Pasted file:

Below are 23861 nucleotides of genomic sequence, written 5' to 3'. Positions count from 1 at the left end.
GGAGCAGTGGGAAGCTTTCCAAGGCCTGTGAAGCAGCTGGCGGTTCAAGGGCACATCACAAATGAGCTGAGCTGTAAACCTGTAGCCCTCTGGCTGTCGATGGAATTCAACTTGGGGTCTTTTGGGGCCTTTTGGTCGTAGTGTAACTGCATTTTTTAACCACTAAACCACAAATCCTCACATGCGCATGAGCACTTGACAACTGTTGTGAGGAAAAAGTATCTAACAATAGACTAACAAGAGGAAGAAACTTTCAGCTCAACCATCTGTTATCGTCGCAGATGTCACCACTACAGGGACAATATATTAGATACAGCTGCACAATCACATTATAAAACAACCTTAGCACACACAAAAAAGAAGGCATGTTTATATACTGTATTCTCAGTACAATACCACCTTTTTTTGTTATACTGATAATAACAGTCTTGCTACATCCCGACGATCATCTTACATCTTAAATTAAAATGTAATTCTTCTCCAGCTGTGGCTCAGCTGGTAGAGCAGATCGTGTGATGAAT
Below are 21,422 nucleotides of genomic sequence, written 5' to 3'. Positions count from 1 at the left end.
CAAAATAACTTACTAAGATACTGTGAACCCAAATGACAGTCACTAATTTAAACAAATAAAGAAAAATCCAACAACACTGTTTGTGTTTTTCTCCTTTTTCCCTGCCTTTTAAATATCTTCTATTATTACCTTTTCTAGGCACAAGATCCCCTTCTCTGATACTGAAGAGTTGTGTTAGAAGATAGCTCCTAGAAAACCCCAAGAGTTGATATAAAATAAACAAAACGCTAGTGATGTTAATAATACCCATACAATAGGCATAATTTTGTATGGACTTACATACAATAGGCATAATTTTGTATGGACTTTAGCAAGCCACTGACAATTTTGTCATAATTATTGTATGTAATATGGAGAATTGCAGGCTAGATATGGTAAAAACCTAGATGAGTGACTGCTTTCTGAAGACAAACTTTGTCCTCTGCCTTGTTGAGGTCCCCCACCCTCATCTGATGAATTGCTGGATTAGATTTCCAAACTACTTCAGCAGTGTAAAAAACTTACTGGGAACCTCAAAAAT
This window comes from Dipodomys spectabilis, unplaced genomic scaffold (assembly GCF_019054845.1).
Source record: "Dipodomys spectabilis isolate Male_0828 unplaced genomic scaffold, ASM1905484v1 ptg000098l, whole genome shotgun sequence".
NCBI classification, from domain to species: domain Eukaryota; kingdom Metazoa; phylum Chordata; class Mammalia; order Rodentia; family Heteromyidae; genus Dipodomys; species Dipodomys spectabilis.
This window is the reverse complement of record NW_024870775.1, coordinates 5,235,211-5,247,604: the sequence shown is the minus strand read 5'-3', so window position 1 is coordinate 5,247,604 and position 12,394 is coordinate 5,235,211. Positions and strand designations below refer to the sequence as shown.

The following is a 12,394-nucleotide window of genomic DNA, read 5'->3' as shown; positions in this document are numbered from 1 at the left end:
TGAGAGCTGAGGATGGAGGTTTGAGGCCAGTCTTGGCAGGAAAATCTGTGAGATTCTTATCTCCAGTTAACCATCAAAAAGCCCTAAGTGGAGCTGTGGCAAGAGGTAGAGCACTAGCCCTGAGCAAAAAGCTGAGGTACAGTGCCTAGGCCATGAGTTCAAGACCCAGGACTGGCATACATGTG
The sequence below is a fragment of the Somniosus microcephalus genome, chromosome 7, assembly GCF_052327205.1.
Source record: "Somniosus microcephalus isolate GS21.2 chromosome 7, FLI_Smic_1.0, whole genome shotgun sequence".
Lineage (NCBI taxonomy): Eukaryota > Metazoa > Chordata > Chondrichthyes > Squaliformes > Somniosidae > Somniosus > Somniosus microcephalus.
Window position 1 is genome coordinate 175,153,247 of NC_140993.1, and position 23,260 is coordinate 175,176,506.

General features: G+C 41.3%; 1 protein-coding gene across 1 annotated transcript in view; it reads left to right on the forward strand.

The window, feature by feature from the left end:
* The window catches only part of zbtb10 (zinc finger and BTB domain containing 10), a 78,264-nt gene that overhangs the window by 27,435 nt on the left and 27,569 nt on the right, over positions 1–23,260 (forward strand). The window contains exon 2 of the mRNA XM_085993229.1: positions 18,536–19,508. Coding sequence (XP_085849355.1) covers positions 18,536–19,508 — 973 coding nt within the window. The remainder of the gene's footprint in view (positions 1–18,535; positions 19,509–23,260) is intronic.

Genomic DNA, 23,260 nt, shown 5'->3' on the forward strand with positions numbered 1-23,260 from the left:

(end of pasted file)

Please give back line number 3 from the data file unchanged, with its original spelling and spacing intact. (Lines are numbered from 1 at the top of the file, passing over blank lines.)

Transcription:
Below are 21,422 nucleotides of genomic sequence, written 5' to 3'. Positions count from 1 at the left end.